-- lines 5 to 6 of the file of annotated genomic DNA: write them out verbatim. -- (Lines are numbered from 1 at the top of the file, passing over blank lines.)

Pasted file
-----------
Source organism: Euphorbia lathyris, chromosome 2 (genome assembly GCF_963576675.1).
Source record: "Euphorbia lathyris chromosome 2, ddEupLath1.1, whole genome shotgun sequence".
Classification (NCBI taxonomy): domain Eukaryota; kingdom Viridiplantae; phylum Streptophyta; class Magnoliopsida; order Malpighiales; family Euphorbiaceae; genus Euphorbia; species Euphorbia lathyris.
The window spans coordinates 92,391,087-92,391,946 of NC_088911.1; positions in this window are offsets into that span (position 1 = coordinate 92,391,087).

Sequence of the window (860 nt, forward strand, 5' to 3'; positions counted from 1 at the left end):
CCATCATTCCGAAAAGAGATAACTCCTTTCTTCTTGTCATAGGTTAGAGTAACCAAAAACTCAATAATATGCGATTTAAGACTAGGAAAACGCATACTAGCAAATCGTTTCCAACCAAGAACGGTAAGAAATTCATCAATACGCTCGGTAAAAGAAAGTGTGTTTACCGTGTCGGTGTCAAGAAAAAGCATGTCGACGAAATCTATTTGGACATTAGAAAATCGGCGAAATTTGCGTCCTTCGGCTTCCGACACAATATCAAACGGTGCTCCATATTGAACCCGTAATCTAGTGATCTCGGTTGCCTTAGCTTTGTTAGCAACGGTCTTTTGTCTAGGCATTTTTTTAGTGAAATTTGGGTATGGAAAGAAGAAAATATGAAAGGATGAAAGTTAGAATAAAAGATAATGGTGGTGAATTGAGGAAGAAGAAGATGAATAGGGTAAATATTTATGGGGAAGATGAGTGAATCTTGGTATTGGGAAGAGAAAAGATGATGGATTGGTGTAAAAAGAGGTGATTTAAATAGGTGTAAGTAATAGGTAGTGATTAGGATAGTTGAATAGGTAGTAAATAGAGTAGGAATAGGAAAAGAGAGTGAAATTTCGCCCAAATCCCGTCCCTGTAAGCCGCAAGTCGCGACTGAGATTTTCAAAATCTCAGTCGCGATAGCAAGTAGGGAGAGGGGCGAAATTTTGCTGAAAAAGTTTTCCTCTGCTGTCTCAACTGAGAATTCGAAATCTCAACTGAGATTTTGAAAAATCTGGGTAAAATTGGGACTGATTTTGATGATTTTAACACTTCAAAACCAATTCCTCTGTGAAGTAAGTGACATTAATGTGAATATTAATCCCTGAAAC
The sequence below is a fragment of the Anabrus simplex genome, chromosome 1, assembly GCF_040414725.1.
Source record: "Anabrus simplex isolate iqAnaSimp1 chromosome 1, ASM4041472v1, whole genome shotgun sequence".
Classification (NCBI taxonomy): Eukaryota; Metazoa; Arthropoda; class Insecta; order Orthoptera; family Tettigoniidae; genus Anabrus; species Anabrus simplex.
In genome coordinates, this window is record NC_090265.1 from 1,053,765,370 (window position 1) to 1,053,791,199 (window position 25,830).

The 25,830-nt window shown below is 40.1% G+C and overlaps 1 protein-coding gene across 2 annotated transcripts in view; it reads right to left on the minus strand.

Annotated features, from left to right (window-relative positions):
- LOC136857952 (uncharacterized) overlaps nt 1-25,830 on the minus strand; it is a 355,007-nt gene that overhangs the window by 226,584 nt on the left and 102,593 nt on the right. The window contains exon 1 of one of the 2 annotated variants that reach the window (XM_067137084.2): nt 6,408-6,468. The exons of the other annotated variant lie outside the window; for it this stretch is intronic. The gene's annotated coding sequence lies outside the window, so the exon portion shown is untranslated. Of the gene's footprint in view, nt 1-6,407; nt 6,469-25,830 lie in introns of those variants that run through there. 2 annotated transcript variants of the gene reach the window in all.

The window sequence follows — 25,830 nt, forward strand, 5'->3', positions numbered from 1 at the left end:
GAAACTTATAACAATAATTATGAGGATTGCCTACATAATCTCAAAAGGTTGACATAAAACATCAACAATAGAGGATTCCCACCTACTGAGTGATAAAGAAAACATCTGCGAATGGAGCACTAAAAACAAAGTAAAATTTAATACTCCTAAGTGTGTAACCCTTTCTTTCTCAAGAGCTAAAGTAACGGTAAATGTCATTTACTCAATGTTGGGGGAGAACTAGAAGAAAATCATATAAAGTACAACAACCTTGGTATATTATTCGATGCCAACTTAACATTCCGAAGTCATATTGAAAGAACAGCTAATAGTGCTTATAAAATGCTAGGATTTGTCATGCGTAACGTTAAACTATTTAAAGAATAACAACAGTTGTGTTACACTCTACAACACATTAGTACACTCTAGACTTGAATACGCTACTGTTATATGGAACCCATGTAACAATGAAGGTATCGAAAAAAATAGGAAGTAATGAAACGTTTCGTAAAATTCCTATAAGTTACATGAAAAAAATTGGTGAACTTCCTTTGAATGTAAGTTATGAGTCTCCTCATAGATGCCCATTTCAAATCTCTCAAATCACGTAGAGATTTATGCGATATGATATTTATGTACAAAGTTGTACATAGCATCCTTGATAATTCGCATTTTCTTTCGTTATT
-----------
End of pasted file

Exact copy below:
Sequence of the window (860 nt, forward strand, 5' to 3'; positions counted from 1 at the left end):
CCATCATTCCGAAAAGAGATAACTCCTTTCTTCTTGTCATAGGTTAGAGTAACCAAAAACTCAATAATATGCGATTTAAGACTAGGAAAACGCATACTAGCAAATCGTTTCCAACCAAGAACGGTAAGAAATTCATCAATACGCTCGGTAAAAGAAAGTGTGTTTACCGTGTCGGTGTCAAGAAAAAGCATGTCGACGAAATCTATTTGGACATTAGAAAATCGGCGAAATTTGCGTCCTTCGGCTTCCGACACAATATCAAACGGTGCTCCATATTGAACCCGTAATCTAGTGATCTCGGTTGCCTTAGCTTTGTTAGCAACGGTCTTTTGTCTAGGCATTTTTTTAGTGAAATTTGGGTATGGAAAGAAGAAAATATGAAAGGATGAAAGTTAGAATAAAAGATAATGGTGGTGAATTGAGGAAGAAGAAGATGAATAGGGTAAATATTTATGGGGAAGATGAGTGAATCTTGGTATTGGGAAGAGAAAAGATGATGGATTGGTGTAAAAAGAGGTGATTTAAATAGGTGTAAGTAATAGGTAGTGATTAGGATAGTTGAATAGGTAGTAAATAGAGTAGGAATAGGAAAAGAGAGTGAAATTTCGCCCAAATCCCGTCCCTGTAAGCCGCAAGTCGCGACTGAGATTTTCAAAATCTCAGTCGCGATAGCAAGTAGGGAGAGGGGCGAAATTTTGCTGAAAAAGTTTTCCTCTGCTGTCTCAACTGAGAATTCGAAATCTCAACTGAGATTTTGAAAAATCTGGGTAAAATTGGGACTGATTTTGATGATTTTAACACTTCAAAACCAATTCCTCTGTGAAGTAAGTGACATTAATGTGAATATTAATCCCTGAAAC